By Samuel Charap
Friday, July 23, 2010; A21
The bill on President Dmitry Medvedev's desk that expands the powers of the KGB's domestic successor would seem to confirm our worst fears about Russia's political development. But the story of how it got there shows that Russia's political transformation is still unfolding and reminds us that the United States has a role to play in shaping it.
The proposed law would give the Federal Security Service (FSB) authority to issue warnings to individuals whose actions, though not illegal, "create the conditions for a crime."
Human rights activists and opposition groups have condemned the legislation, citing fears that the powers will be used to preemptively silence the government's political opponents. Memorial, Russia's leading rights watchdog, has noted the similarities between the bill and a 1972 decree that allowed the KGB to warn citizens not to engage in "anti-social activities that contradict the state security of the USSR," even if those activities did not violate laws. The "warnings" were used to intimidate Soviet dissidents.
Medvedev is unlikely to veto the measure, as he has taken credit for proposing it, dashing misplaced hopes that he is some sort of liberal foil to Prime Minister Vladimir Putin, a former KGB lieutenant colonel. So is this yet another nail in the coffin of Russian democracy?
Perhaps. But that's not the whole story.
As bad as it is, the bill could have been a lot worse. During the legislative process, rights groups succeeded in getting removed provisions that would have allowed the FSB to publish its admonitions, to summon a person to receive a warning and to impose prison sentences of up to 15 days as punishment for refusal to appear. A mechanism to appeal the warnings was also inserted.
This episode demonstrates that politics, however warped, still exists in Russia, and that civil society, however marginalized, still plays a role in public life. While far from fully democratic, Russia is not a one-party dictatorship.
The policy challenge for the United States is how to foster those trends that might lead Russia toward a more open political system while counteracting those that might take it in the other direction.
Some argue that the Obama administration's major expansion of government-to-government engagement (the "reset") on issues it considers top global challenges, such as preventing the proliferation of nuclear materials and stabilizing Afghanistan, makes the situation worse. They contend that this engagement implies an endorsement of the Kremlin's limits on domestic freedoms and empowers a government that is irreconcilably hostile to those freedoms.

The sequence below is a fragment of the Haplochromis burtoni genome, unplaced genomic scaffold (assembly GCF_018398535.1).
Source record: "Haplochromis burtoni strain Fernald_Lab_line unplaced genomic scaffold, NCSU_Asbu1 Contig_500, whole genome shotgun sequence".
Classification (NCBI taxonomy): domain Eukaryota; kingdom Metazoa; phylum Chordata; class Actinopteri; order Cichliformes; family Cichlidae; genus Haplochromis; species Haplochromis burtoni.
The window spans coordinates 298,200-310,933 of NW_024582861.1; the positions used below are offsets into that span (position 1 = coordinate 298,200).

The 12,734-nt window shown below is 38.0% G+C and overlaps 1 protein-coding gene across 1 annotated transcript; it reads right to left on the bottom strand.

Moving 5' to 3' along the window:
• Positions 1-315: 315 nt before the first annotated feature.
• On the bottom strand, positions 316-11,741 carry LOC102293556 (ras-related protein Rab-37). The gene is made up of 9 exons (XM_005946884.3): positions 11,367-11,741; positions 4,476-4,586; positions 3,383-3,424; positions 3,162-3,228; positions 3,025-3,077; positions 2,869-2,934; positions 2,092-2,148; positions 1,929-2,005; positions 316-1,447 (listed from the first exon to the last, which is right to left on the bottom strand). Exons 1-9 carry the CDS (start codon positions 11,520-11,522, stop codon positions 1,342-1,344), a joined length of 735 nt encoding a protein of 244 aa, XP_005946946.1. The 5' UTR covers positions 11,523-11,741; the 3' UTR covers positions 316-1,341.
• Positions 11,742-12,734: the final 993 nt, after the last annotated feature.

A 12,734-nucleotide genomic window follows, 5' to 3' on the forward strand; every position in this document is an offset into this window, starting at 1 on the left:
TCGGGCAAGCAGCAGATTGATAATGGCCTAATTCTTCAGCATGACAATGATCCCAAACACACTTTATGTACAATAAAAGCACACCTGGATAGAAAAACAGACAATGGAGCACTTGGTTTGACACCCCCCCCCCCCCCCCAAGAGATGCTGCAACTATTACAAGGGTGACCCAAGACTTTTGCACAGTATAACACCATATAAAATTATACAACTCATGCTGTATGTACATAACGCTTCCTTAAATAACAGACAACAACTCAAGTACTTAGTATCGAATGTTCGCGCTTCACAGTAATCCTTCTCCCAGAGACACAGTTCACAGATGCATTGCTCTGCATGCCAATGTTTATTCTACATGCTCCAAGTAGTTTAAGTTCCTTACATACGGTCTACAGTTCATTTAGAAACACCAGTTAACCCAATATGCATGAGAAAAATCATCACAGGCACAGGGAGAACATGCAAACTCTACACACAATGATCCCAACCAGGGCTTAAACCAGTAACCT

But done right, engagement with Moscow could be important to influencing Russia's development in positive ways.
First, improved ties increase the chances that the United States can express concerns about what's happening in Russia without the discussion devolving into a shouting match. The past decade has shown that a climate of antagonism between the governments makes discussions of these issues impossible. Whether such discussions lead to change is another question, but having them is a good thing, especially when the alternative -- public finger-wagging -- creates more backlash than progress.
Second, engagement undercuts the "fortress Russia" developmental model, which closely links greater confrontation with the United States to ever tighter political controls, a closed economy and domination in the former Soviet region. It deprives the Kremlin of the specter used to justify its turn away from open politics: the West as the enemy at the gates.
With that bogeyman gone, it is no longer credible to label any nongovernmental organization (NGO) that receives Western funding part of a "fifth column" or to equate pro-Western policies with treason. Engagement creates space for those groups to operate domestically and for thosearguments to be heard. It also increases Russian citizens' exposure to the United States and its political system, through increased travel, trade or more frequent positive coverage on (tightly controlled but widely watched) TV news.
Finally, successful governmental engagement will, over time, raise the cost to the Kremlin of actions that would undermine ties. If Moscow has something to lose, it might (or at least has more incentive to) think twice.
Robust engagement with the government must not entail ignoring difficult issues and must be complemented by direct engagement with society. On this score, the Obama administration says the right things and is trying new ideas, such as holding parallel civil society meetings during presidential summits, but its delivery has been somewhat lacking.
Yet even if U.S. execution were perfect, the impact of its actions is likely to be diffuse, and results, if they come at all, will appear over time. Engagement requires a degree of patience that Washington seems incapable of mustering. But if we want to contribute to the development of a Russia in which there are fewer examples of the kind of repressive law that Medvedev is about to sign and more civic activism in the legislative process, such as the NGO involvement that made the legislation slightly less objectionable, we have no better option.
The writer is a fellow in the National Security and International Policy Program at the Center for American Progress.